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seriously exposing this unhappy part of the human character. Even where their books are read, and read with attention, they are little regarded, and produce little effect. The Desk possesses means of appalling, and overthrowing, vice, and upholding morality, which nothing else can boast. The Day, the Place, the Circumstances, of the Assembly; the Purposes, for which they are gathered; and the solemn Commission of Jehovan; furnish Ministers with advantages for this great end, unrivalled, and unexampled. Accordingly, their Office has been more efficacious in producing real reformation, than all the other means, employed by man. “ The Pulpit,” says a Poet of distinguished excellence and wisdom,

“The Pulpit, when the sat’rist has at last,
Strutting and vap'ring in an empty school,
Spent all his force and made no proselyte,
I say the Pulpit, in the sober use
Of its legitimate, peculiar powers,
Must stand acknowledg'd, while the world shall stand,
The most important and effectual guard,
Support, and ornament, of Virtue's cause.”

With these things in view, I consider it as my own duty to bring this Subject into the Desk without hesitation; and to treat it in the same definite and earnest manner, which is demanded by the precepts of the Gospel. I shall make it my business, however, to treat it in such a manner, that, if any of my Audience shall entertain thoughts concerning it, forbidden by their Creator, it shall be their own fault and not mine. With these preliminary remarks, I proceed to observe, I. That this Command forbids all impure Thoughts. The proof of this I have already given, in our Saviour's comment on this precept. Impure thoughts are the immediate, and only, sources of impure conversation, and an impure life. If the thoughts be cleansed; the man will be clean, of course. There is scarcely a more dangerous employment, than the indulgence of a licentious Imagination. This is an evil, to which youths are peculiarly exposed. The peculiar strength of every

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passion, and the peculiar want of watchfulness, and self-restraint, render them an easy prey to every vice, which solicits admission. Still greater is the danger, when vice approaches under a form, especially alluring; and, at the same time, steals gradually, and therefore insensibly, upon the mind. By all these evils, is the sin under consideration accompanied. It rises in the minds of the young, instinctively; surrounded with many allurements, and unaccompanied by that loathing and horror, with which the mind naturally regards vice of many other kinds. At the same time, the mind is prone to be utterly unconscious of any transgression, and of any danger. The imagination, thoughtless and unrestrained, wanders over the forbidden ground, often without thinking that it is forbidden; and has already been guilty of many and perilous transgressions, when it is scarcely aware of having transgressed at all. In this manner its attachment to these excursions continually gains strength. Continually are they repeated with more eagerness, and with more frequency. At length they become habitual: and scarcely any habit is stronger, or with less difficulty overcome. In every leisure season, the mind, if it will watch its own movements, will find itself roving without restraint, and often without being aware that it has begun to rove, on this interdicted ground; and will be astonished to perceive, after a sober computation, how great a part of all its thinking is made up of these licentious thoughts.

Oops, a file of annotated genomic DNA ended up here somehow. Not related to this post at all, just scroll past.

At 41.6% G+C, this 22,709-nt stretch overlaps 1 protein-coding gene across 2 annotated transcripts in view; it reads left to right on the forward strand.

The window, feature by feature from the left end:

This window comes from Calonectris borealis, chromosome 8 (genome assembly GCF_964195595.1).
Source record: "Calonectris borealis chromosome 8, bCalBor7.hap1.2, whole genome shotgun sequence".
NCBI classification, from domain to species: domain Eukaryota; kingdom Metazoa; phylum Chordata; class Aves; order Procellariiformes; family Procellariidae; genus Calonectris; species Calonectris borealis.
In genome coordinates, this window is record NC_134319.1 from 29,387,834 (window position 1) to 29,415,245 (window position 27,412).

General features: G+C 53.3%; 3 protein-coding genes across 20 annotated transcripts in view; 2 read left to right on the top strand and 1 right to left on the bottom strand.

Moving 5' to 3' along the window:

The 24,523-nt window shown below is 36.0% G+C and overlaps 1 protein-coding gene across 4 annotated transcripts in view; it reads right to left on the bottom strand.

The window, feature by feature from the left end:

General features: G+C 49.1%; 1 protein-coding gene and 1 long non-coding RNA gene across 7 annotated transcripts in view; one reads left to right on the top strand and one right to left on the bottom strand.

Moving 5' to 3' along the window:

Most unhappily, aids, and allurements, to this licentious indulgence are never wanting. Genius, in every age, and in every country, has, to a great extent, prostituted its elevated powers for the deplorable purpose of seducing thoughtless minds to this sin. The unsuspecting imagination, ignorant of the dangers, which spread before it, has by this gay and fiery serpent, glittering with spots of gold, and painted with colours of enchantment, been allured to pluck the fruit of this forbidden tree, and hazard the death, denounced against the transgression. The numbers of the Poet, the delightful melody of Song, the fascination of the Chisel, and the spell of the Pencil, have been all volunteered in the service of Satan, for the moral destruction of unhappy man. To finish this work of malignity, the Stage has lent all its splendid apparatus of mischief; the Shop been converted into a show-box of temptations; and its Owner into a pander of iniquity. Feeble, erratic, and giddy, as the mind of man is in its nature; prepared to welcome temptation, and to hail every passing sin; can we wonder, that it should yield to this formidable train of seducers ? To a virtuous mind scarcely any possession is of more value. or more productive of enjoyment or safety, than a chastened Imagination, regularly subjected to the control of the Conscience. Wherever this faculty is under this control, the mind has achieved a power of keeping temptation at a distance, of resisting it when approaching, and of overcoming it when invading, attainable in no other manner. Its path towards heaven becomes, therefore, comparatively unobstructed, easy, and secure. Sin does not easily beset it; and its moral improvement, while it is on the one hand undisturbed, is on the other rapid and delightful. II. This Command forbids all licentious Words, of the same nature. Impure thoughts beget impure words; and impure words, in their turn, generate, enhance, and multiply, impure thoughts. This retro-active influence of the tongue upon the heart, by means of which, sinful conversation becomes the means of producing sinful thoughts, I have had occasion to explain at large in a former discourse. It will, therefore, be unnecessary to dwell upon it here. No serious observer of human life can doubt, that by our own language, as well as that of others, whenever it is impure, impure thoughts are awakened; a licentious imagination set on fire; and licentious designs, which otherwise would never have entered the mind, called up into existence, and execution. In this employment, also, our fellow-men unite with us in the strange, and melancholy, purpose of mutual corruption. All the dangers and mischiefs, all the temptations and sins, presented to each other by evil companions, are to be found here. Here, wicked men and seducers war worse and worse; deceiving, and being deceived; mutually seducing, and being seduced. The only safety, with respect to this part of the subject in hand, is found in an exact conformity to the very forcible precept of St. Paul: But filthiness, foolish talking, and jesting, let it not be so much as named among you. The original words are aid)(forms, obscenity; of Moyla, impure scurrility; and surfars) un, when used in a bad sense, as here, answering to double entendres, or seemingly decent speeches with double meanings. Of all these the Apostle says not, Let them not be used, but, Let them not be so much as named among you, as becometh saints. Let no foundation be furnished by your conversation even for mentioning it as a fact, that such language has ever been uttered by you. For, no conversation, beside that, which is thus pure, can become your character as Christians. See Eph. v. 3, 4. Strict and virtuous delicacy in our language is not only indispensable to decency, and dignity, of character, but to all purity of heart, and all excellency of life. III. This Command forbids all licentious Conduct of this nature. As this position will not be questioned; and as this conduct, in every form, is prohibited, elsewhere, in a multitude of Scriptural passages; I shall spare myself the labour of proof; and shall proceed to suggest several Reasons for our obedience to this precept; or, what is the same thing, to mention, several Evils, arising from disobedience. 1. The Licentious Conduct, forbidden by this precept, discourages, and prevents, Marriage. This discouragment, and prevention, regularly take place in exact proportion to the prevalence of the conduct; and are therefore chargeable upon it, whenever, and wherever, and however it exists. The innumerable, and immense, blessings of the Marriage Institution have been summarily recited in the preceding discourse. They are the blessings, which keep the Moral World in being, and secure it from an untimely, and most terrible, dissolution. They are the blessings, without which life, in instances literally innumerable, would be blasted in the bud; without which, when it escaped this premature destruction, its continuance would prove a curse; without which, Natural affection, and amiableness, would not exist; without which, domestic Education would be extinct; Industry and Economy never begin; and man be left to the precarious subsistence of a savage. But for this Institution, Learning, Knowledge, and Refinement, would expire; Government sink in the gulf of Anarchy; and Religion, hunted from the habitations of men, hasten back to her native heavens. Man, in the mean time, stripped of all that is respectable, amiable, or hopeful, in his character, and degraded to all that is odious, brutal, and desperate, would prowl in solitudes and deserts, to satisfy his rage and hunger. The correspondence between heaven and earth would cease; and the celestial inhabitants would no longer expect, nor find, new accessions to their happy society from this miserable world. To all these evils every lewd man directly contributes. Were his principles, and practices, adopted universally by his fellowmen; all these evils would universally prevail. That they do not actually thus prevail is, in no sense, owing to him. To the utmost of his power he labours to introduce them all. 2. This Conduct, in almost all cases, pre-supposes Seduction. Seduction, in its very nature, involves fraud of the worst kind. It is probably always accomplished by means of the most solemn promises, and often with oaths still more solemn. Both the promises and oaths, however, are violated in a manner, supremely profligate and shameful. The object, to which they are directed, is base, malignant, and treacherous, in the extreme; and the manner, in which it is prosecuted, is marked with the same treachery and baseness. He, who can coolly adopt it, has put off the character of a man, and put on that of a fiend; and, with the spirit of a fiend alone, he pursues, and accomplishes, the infernal purpose. The ruin sought, and achieved, is immense. It is not the filching of property. It is not the burning of a house. It is not the deprivation of liberty. It is not the destruction of life. The Seducer plunders the wretched victim of character, morals, happiness, hope, and heaven; enthrals her in the eternal bondage of sin; consumes her beyond the grave in endless fire; and murders her soul with an ever-living death. With the same comprehensive, and terrible malignity, he destroys himself; calls down upon his own head the vengeance of that Almighty Hand, which will suffer no sinner to escape; and awakens the terrors of that undying conscience, which will enhance even the agonies of perdition. All this is perpetrated, in the